Martha: Right. That’s what a lot of people say. Don’t use anything that you’ve seen advertised on TV. There’s another irony for women, because I do see sexism and ageism in this marketing. Like the hormone replacement therapy, it was marketed kind of, “You don’t want to be old and ugly,” was kind of the real message. The irony was that all these women ended up with mastectomies. With these bone drugs, they end up disfigured in the jaw through wanting to not be old and fractured. It’s like a double whammy against women.
Mike: They even have a term for it. It’s called learned helplessness, and it’s not a very flattering term, but it is to say that you have people in the market that would rather look good at all costs because that’s what they’ve learned their entire life. It’s better to be pretty than healthy.
Martha: It’s just a sad … but as you say, nobody’s gone to jail. The shameless part is it just continues. There’s so much money flooded into this, and then there’s another irony about the osteoporosis, which is that some of the asthma drugs and some of the SSRI antidepressants, and certainly the GERD meds actually cause the osteoporosis to a certain extent. Actually, Big Pharma is causing it’s own problem in some of those cases.
Mike: I mean, the truth is, Big Pharma … look at the money they’re putting into this election. They understand. I think last presidential cycle, when you added up all the money, the money they had put in was somewhere in the neighborhood of $400 million. They get their way. The argument is always, “We’re helping people.” No, they’re not helping people. They’re on what they call a short-term big profit plan. That is where a CEO used to a run a company like Merck for 20 years. Now the CEO comes in for five years, extracts everything he can from the company to make high bonuses, high profits, big golden parachute, leaves the company, and so there is no sustainability to any credibility here. That quick profit short term, is killing the drug companies. I don’t know what else to say. Somebody asked me, “Do you take a drug before ten years.” I used to say, “Don’t take it before five years.” I say now ten years because there’s always an alternative. There’s always an alternative. That’s what people have got to learn.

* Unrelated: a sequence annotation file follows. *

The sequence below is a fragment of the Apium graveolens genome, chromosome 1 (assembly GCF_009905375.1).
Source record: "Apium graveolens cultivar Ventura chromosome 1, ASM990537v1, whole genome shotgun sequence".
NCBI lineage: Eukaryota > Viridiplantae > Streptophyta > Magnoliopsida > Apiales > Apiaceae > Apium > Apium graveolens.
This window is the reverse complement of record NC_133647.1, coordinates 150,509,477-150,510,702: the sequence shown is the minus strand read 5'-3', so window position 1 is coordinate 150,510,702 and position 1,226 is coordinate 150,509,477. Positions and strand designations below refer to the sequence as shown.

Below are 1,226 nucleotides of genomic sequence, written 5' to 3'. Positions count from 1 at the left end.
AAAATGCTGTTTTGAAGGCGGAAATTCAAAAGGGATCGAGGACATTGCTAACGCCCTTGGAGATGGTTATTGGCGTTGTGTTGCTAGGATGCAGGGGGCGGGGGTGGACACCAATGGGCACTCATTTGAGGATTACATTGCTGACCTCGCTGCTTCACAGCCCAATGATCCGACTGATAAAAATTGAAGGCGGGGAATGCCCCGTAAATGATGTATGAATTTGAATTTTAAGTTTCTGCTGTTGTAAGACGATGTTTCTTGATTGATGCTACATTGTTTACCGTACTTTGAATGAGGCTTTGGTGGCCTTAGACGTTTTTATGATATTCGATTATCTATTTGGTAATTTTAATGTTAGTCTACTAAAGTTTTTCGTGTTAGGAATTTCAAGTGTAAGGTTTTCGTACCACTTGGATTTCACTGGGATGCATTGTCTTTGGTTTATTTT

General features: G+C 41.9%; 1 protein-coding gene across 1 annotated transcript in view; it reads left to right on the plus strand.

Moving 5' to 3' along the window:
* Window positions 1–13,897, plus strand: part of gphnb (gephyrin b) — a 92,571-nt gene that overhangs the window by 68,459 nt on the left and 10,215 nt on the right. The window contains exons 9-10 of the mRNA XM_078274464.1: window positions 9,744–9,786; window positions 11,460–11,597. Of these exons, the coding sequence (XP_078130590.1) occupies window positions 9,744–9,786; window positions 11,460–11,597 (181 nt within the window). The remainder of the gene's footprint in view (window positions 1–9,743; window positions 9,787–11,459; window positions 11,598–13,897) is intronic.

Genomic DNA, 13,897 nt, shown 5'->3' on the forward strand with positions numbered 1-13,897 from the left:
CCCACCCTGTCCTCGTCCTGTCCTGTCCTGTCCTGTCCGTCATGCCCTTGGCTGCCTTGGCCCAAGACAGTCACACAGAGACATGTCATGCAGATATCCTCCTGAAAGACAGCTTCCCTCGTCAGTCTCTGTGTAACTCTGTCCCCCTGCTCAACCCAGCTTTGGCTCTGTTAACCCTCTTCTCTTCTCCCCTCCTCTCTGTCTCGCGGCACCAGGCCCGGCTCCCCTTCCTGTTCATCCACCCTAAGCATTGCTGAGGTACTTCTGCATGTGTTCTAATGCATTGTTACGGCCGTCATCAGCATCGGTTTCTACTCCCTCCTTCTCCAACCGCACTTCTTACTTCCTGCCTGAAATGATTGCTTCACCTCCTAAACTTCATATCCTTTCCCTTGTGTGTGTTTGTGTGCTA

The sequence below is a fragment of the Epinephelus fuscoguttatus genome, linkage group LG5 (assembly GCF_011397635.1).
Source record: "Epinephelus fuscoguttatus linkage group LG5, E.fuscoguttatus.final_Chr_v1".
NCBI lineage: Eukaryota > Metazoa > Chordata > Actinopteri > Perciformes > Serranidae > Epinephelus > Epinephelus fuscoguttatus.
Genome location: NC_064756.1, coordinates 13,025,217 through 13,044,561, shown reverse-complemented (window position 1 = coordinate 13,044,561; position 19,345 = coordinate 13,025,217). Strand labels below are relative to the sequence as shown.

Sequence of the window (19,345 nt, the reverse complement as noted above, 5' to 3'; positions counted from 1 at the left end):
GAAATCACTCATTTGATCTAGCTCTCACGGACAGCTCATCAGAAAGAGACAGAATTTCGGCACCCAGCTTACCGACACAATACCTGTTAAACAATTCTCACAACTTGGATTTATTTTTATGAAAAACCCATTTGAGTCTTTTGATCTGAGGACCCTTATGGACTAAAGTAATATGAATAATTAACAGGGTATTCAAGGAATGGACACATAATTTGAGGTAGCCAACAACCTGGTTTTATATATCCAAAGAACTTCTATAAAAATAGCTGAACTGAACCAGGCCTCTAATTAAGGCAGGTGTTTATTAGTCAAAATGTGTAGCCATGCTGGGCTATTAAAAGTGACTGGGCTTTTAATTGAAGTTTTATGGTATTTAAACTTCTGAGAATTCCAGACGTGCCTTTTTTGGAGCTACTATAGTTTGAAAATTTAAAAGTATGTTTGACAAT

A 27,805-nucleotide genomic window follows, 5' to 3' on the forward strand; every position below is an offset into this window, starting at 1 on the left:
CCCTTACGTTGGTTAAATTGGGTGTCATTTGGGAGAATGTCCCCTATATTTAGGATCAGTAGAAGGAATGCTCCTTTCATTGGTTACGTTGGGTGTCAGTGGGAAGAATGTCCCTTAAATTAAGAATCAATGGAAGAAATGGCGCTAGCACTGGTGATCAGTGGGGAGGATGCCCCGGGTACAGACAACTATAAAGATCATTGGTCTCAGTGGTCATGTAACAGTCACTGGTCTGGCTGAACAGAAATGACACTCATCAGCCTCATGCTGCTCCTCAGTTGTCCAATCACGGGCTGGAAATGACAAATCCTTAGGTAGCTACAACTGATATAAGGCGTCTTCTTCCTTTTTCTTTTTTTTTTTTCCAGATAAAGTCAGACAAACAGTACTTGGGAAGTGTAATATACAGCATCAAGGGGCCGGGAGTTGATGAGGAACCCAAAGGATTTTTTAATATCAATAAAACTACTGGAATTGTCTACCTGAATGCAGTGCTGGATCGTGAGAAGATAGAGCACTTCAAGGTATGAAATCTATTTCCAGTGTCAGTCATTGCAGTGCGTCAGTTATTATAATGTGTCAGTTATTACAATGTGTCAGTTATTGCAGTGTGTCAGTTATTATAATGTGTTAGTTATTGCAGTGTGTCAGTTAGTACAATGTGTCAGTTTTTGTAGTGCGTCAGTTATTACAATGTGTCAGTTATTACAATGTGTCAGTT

Martha: I agree with you, and I also caution people when they hear about a new so-called disease to be skeptical because it’s not from the Center for Disease Control; it’s from Big Pharma.
Mike: Yeah, ADHD is a great example. My God, if you watch the history of ADHD, you would think that … you have adults that, hell, they can’t read a full page without losing concentration, and then you give them a drug. It’s our fault. It’s Americans’ fault. It’s our fault as much as it is the drug company because we let them do it.
Martha: It’s gotten a lot worse since the direct-to-consumer advertising, because that was my background was advertising, and it works.
Mike: Yes, it absolutely does. We can be led around by the nose, and it’s just so easy for them to do it, and that’s what we see here.
Farron Cousins is the executive editor of The Trial Lawyer Magazine, a contributing writer at DeSmogBlog.com, and the producer of Ring of Fire Radio. Follow him on Twitter @farronbalanced.